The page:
"Swimming is a really great activity," said Robinson. "No matter where (you are) swimming, try not to swallow the water."

Explore further: July is peak time for illness from poop in pools: CDC


Related Stories

July is peak time for illness from poop in pools: CDC

June 28, 2018
(HealthDay)—Is it safe to go in the water this summer? Not if microscopic germs like E. coli or cryptosporidium are swimming in the pool with you, U.S. health officials warn.

Yes, you can put too much chlorine in a pool

June 2, 2018
(HealthDay)—Before you take a dip in the pool this summer, be sure there's not too much chlorine in the water.

The water's not fine: U.S. pool-linked infection doubles in two years

May 18, 2017
(HealthDay)—Families seeking to cool off don't expect to pick up a nasty infection. Yet, outbreaks of a diarrhea-causing parasitic infection have doubled in recent years at swimming pools and water playgrounds in the United ...

Study highlights risk of norovirus from swimming

May 15, 2015
Simple tips can help swimmers stay safe in various swimming venues.

CDC IDs outbreak trends tied to treated recreational water

May 26, 2018
(HealthDay)—Outbreaks associated with treated recreational water with confirmed infectious etiology are usually caused by Cryptosporidium, Legionella, or Pseudomonas, according to research published in the May 18 issue ...

Outbreaks linked to drinking water mainly due to Legionella

November 14, 2017
(HealthDay)—Most drinking water-associated waterborne disease outbreaks and waterborne disease outbreaks associated with environmental or undetermined exposure to water are due to Legionella, according to two studies published ...

Recommended for you

Crunched for time? High-intensity exercise = same cell benefits in fewer minutes

September 20, 2018
A few minutes of high-intensity interval or sprinting exercise may be as effective as much longer exercise sessions in spurring beneficial improvements in mitochondrial function, according to new research. The small study ...

China's doctor shortage prompts rush for AI health care

September 20, 2018
Qu Jianguo, 64, had a futuristic medical visit in Shanghai as he put his wrist through an automated pulse-taking machine and received the result within two minutes on a mobile phone—without a doctor present.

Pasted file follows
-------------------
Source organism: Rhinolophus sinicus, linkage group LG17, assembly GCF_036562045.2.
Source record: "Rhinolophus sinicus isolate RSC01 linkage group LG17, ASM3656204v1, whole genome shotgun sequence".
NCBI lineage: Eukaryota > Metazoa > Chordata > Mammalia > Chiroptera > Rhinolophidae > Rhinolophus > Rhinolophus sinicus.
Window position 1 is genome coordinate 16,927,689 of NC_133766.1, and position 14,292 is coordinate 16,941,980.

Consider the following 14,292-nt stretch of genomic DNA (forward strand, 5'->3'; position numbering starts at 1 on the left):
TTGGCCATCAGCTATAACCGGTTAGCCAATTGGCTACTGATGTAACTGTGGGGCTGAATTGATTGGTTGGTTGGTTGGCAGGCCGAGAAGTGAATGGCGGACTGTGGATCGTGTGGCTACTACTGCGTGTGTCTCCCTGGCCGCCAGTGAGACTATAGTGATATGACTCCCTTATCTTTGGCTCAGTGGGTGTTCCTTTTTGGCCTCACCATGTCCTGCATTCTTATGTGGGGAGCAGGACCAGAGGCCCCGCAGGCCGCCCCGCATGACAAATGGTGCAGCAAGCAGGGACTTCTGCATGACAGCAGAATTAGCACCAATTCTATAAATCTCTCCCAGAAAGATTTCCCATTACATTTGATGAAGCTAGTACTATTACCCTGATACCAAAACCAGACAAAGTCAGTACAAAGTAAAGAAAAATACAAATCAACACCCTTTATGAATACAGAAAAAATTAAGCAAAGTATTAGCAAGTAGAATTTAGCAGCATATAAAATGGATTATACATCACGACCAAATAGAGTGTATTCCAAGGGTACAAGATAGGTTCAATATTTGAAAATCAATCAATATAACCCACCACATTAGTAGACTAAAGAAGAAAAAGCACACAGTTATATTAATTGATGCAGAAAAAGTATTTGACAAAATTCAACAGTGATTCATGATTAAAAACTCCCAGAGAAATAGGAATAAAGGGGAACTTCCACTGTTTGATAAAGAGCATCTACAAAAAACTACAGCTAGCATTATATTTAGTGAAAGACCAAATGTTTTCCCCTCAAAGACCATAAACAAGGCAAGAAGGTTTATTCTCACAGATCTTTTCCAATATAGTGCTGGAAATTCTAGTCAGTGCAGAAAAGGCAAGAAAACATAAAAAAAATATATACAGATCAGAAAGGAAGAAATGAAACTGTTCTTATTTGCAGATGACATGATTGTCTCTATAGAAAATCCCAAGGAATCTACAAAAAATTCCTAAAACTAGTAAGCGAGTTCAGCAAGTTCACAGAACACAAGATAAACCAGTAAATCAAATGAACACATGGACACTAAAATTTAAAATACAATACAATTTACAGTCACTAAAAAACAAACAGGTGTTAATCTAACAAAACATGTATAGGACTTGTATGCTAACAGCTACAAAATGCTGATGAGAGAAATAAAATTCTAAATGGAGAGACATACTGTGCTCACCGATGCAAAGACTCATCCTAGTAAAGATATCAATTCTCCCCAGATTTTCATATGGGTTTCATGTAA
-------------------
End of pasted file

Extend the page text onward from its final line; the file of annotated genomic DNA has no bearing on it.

Time to ban the sale of energy drinks to children, says senior doctor

September 19, 2018
It's time to bring in laws to ban the sale of caffeinated energy drinks to children and young people in England to tackle the twin epidemics of obesity and mental health problems, argues Professor Russell Viner, President ...

For-profit hospitals correlated with higher readmission rates

September 19, 2018
Patients who receive care in a for-profit hospital are more likely to be readmitted than those who receive care in nonprofit or public hospitals, according to a new study published by University of Illinois at Chicago researchers.

Sugar content of most supermarket yogurts well above recommended threshold

September 18, 2018
A comprehensive survey of ingredients in yogurts highlights high sugar levels in many—particularly organic yogurts and those marketed towards children.

Research confronts 'yucky' attitudes about genetically engineered foods

September 18, 2018
Is a non-browning apple less "natural" than non-fat milk? In one case, people have injected something into apple DNA to prevent it from turning brown after it's cut. In the other, people used technology to remove something ...


Please sign in to add a comment. Registration is free, and takes less than a minute. Read more

Click here to reset your password.
Sign in to get notified via email when new comments are made.